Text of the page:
Brand damage often arises from a wide range of events that can impact on an insurer’s reputation


Long-term success for an insurer is typically aligned to strong brand recognition and value. While the key risk to an insurer’s brand is poor financial performance and a weak capital position, in an increasingly connected society where customers are well informed and their expectations drive corporate success, brand damage often arises from a wide range of events that can impact on reputation.

Sources of reputational risk
Reputational damage is a by-product of failures in other risk categories, making it harder to identify and assess reputational risk. For example:

  • · Good business conduct, and ensuring fair customer outcomes, are key to maintaining a strong reputation. FCA regulation has raised the bar in expectations for business conduct and assisted in maintaining reputation where the regulations are complied with;
  • · Operational risks, most notably technology and/or information security failures, could damage reputation. Often, reputation is damaged by a security breach regardless of the actual impact on customers: even if no data is lost, customers are concerned by the failure itself because of the perceived lack of control; and
  • · Socio-environmental risks can also damage reputation, evident from the increased focus on corporate social responsibility statements and policies.

Managing reputational risk
Despite their nebulous nature, reputational risks need careful management, which can be achieved through directive, preventative and detective measures.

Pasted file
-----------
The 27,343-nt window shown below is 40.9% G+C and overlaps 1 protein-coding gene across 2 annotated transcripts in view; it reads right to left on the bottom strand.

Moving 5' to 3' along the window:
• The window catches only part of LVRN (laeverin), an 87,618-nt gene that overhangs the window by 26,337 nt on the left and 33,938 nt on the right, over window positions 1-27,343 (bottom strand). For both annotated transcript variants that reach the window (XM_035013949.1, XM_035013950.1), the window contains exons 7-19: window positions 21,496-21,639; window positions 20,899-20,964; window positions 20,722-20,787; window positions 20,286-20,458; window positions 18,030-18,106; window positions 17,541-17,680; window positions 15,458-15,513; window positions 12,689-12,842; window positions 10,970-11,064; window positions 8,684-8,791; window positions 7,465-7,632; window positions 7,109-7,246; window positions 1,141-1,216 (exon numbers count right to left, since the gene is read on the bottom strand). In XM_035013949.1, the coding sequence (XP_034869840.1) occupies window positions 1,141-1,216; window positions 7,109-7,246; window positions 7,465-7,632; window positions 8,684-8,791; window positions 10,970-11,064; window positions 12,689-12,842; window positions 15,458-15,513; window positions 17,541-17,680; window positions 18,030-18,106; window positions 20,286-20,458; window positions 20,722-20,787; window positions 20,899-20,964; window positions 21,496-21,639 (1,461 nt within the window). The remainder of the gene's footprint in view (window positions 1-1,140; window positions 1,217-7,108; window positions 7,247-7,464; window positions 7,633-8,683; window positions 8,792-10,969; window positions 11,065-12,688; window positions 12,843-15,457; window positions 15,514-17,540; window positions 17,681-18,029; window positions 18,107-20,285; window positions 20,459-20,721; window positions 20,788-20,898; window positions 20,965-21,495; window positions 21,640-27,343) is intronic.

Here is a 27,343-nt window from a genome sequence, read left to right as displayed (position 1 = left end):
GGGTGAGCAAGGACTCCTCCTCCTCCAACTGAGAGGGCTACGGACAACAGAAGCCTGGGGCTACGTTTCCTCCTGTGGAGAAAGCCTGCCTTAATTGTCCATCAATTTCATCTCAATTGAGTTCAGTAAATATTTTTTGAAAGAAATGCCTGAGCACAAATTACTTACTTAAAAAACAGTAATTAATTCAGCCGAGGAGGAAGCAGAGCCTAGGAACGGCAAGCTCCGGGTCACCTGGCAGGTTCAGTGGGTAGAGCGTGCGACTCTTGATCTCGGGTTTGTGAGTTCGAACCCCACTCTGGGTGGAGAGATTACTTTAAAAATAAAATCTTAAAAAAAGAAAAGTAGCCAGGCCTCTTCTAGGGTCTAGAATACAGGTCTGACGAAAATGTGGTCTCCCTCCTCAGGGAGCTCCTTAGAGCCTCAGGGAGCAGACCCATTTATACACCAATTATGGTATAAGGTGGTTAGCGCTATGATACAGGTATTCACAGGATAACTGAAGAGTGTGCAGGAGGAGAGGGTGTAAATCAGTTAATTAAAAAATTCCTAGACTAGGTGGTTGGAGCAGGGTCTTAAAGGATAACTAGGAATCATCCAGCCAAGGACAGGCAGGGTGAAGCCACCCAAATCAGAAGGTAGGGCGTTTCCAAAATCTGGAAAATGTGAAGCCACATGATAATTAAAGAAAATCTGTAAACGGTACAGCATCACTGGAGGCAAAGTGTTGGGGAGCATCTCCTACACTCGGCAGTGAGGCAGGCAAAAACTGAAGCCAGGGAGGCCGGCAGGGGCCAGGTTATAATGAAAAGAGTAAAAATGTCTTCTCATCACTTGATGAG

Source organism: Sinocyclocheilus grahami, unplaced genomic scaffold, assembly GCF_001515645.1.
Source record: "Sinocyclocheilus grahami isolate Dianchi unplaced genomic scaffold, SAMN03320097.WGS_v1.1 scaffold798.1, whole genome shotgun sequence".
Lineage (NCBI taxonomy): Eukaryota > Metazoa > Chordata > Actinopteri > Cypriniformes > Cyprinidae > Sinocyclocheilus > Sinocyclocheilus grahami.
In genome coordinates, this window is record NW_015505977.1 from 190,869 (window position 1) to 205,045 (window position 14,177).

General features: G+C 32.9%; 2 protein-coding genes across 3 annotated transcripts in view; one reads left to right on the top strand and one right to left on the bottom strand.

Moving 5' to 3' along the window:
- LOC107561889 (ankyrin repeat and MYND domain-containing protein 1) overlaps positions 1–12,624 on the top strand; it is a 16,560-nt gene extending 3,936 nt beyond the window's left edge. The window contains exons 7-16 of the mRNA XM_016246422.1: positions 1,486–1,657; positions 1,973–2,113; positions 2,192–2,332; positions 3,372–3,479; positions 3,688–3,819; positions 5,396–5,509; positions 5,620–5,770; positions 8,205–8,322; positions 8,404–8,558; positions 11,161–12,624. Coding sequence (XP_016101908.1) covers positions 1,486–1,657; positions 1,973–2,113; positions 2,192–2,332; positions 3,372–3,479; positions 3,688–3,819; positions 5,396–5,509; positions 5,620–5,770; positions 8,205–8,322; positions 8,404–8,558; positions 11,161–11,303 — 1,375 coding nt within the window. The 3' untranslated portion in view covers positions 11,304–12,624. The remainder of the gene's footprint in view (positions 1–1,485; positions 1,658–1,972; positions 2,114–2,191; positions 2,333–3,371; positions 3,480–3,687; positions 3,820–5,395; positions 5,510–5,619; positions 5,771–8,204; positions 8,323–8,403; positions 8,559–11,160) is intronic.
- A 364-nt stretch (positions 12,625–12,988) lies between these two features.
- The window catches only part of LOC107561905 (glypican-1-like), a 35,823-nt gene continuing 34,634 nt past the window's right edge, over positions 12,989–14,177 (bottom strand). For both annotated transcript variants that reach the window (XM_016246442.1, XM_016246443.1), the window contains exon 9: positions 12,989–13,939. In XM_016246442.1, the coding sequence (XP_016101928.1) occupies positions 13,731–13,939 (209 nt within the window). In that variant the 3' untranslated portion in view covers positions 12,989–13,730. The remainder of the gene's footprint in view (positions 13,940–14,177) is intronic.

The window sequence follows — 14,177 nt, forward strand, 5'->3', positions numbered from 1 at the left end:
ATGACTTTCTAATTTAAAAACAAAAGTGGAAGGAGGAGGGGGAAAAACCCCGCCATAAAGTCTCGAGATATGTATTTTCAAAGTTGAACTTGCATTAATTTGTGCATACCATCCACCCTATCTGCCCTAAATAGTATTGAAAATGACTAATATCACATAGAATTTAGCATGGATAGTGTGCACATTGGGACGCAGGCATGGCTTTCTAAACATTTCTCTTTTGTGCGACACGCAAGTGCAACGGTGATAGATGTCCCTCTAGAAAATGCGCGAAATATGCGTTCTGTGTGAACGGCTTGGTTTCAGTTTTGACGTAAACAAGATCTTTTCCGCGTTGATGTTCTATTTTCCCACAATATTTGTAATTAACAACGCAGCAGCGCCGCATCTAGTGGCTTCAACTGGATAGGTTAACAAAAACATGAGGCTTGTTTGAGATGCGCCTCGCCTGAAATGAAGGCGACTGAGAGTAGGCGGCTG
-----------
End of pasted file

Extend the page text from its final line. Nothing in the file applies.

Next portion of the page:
Establishing policies, procedures and governance for reputational risk management, such as:

  • · Ensuring that the risk management framework separately identifies and manages reputational risk alongside the more traditional insurance, financial and operational risks;
  • · Ensuring the insurer appropriately identifies reputational risk, including the bottom-up escalation and management of reputational risks and the top-down articulation of key reputation risks from the board; and
  • · Appropriate application of risk management and governance over reputational risks within outsourced activities and others in the insurer’s supply chain.

The ‘three lines of defence’-model should be applied to manage reputation. The first line of defence is responsible for the day-to-day identification, measurement and management of reputational risk. The second line of defence (risk, legal and compliance) provides oversight and challenge to reputational risk management and assists with the identification of emerging/new reputational risks. The third line of defence (internal audit) ensures that sources of reputational risks are considered in risk-based audit planning decisions and provides assurance on the effectiveness of the reputational risk management framework.

Preventative measures ensure that processes and controls are in place to prevent reputational damage. This is done by:

1. Establishing a clear risk appetite statement for reputational risk

2. Ensuring the tone is set from the top

3. Adequate identification of horizon risks that may impact on reputation

It is fundamental that reputational risk is fully and routinely considered at all layers of decision making, whether it be decisions relating to an acquisition/disposal, new products, new IT infrastructure or a new outsourced arrangement.

Detective measures ensure that mechanisms are in place to provide for the timely identification, escalation and management of events that may impact on reputation. Insurers increasingly test the firm’s reaction and response for reputation management by running simulations based on a range of likely risk events, testing the internal and external communication processes and ensuring that all relevant individuals are engaged in the response. Such tests help ensure a speedy and complete response and a calm head should a real-life brand damaging event occur.

As ever with risk management, an appropriate culture is key to embedding reputational risk management: making reputational risk management a responsibility of every employee and ensuring role profiles for business leaders clearly articulate responsibilities for this. In defining such a framework, it is possible to increase the visibility of what is often considered the invisible risk.